The big question about enterprise security isn't how to keep cyber-criminals out of your network; the big question is how to limit the damage.
According to Richard Clarke, former special advisor to the president for cyber-space and national coordinator for security and counter-terrorism, "The bad guys are already in your network."
Meeting over dinner with a small group of Washington D.C.-area media representatives, Clarke said that what companies really need to do is find ways to protect what's really important.
To make those decisions, the company needs to understand the risks to the organization. "That's not as obvious as it may seem," Clarke said in a subsequent interview. "Every company has its own risk tolerance. They should go through a transparent process deciding what the risks are and their tolerance for those risks."
Clarke, who is now CEO of Good Harbor Security Risk Management, spoke at the dinner at the invitation of RedSeal, a risk management software company, which was announcing a new round of funding. He said that there are several steps that a company usually takes once the management accepts that hackers will find their way into the company network.
"Usually, the next steps involve encryption and good access and identity management," Clarke said. "Encryption alone won't do you any good if someone can come in and assume your identity." He said that if you do those two things, you've solved 75 percent of the problem. Then, Clarke said, "You need to protect the crown jewels."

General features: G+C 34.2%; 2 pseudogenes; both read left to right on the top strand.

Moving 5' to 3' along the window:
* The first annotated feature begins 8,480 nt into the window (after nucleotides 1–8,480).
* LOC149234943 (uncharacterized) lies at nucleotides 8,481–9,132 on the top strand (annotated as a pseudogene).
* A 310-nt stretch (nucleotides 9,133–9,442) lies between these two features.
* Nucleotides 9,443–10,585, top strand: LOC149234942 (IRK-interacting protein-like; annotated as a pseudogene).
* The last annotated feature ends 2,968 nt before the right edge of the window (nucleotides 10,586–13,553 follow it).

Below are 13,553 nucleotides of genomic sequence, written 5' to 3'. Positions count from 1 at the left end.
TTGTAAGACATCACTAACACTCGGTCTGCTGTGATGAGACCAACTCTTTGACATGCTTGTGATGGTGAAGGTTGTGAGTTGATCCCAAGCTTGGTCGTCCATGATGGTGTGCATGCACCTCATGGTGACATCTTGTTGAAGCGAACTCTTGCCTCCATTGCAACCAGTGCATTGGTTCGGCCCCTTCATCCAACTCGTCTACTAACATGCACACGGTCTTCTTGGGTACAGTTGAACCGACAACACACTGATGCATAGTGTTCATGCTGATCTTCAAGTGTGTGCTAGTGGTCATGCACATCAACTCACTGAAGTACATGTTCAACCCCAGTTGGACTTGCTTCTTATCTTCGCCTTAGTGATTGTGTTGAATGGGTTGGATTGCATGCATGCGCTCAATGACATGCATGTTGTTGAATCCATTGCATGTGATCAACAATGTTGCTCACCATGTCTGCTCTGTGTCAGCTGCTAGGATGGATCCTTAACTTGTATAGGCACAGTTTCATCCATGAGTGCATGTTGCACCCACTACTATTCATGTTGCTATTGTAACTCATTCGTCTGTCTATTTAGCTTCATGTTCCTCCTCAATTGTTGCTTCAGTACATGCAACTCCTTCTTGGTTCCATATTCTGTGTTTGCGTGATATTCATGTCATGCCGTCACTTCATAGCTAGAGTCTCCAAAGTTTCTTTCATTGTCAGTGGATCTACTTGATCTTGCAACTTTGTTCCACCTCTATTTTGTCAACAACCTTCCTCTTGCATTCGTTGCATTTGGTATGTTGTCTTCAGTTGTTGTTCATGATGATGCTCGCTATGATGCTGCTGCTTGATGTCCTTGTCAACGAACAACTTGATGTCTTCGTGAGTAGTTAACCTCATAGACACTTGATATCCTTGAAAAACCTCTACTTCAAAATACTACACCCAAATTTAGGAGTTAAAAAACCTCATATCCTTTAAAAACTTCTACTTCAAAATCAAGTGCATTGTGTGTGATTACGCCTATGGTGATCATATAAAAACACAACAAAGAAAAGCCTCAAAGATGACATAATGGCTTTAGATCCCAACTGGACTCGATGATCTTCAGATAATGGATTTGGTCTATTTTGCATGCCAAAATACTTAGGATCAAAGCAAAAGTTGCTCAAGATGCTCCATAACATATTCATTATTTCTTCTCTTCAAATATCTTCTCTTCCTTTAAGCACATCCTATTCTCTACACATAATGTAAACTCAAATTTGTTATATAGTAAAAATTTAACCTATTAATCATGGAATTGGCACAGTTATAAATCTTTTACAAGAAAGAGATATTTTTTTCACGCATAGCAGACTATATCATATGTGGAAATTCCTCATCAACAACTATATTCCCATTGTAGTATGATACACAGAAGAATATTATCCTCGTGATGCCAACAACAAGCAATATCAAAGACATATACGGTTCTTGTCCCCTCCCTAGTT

But to do that, the company needs to decide what the crown jewels actually are. "It's a whole company analysis," Clarke said. The company needs to decide what information would badly hurt the company or even put it out of business if it's lost or compromised. In addition, he said, the company needs to determine what the worst-case scenario might be if a hacker had free rein inside the company network.
"It might be damage caused by a takeover of digital control systems," Clarke said. For others, it might be being offline for a couple of days. "For Sony, it was data destruction."
One thing that increases the risks to the company is the lack of a chief information security officer. "A lot of large companies don't have a qualified CISO," Clarke said, "Target didn't. Some companies have [CISOs, but they] aren't qualified."
Worse, he said that many companies keep up what he calls "the myth of perimeter defense. They think they'll keep the bad guys out," he said, "but we know the bad guys can get in."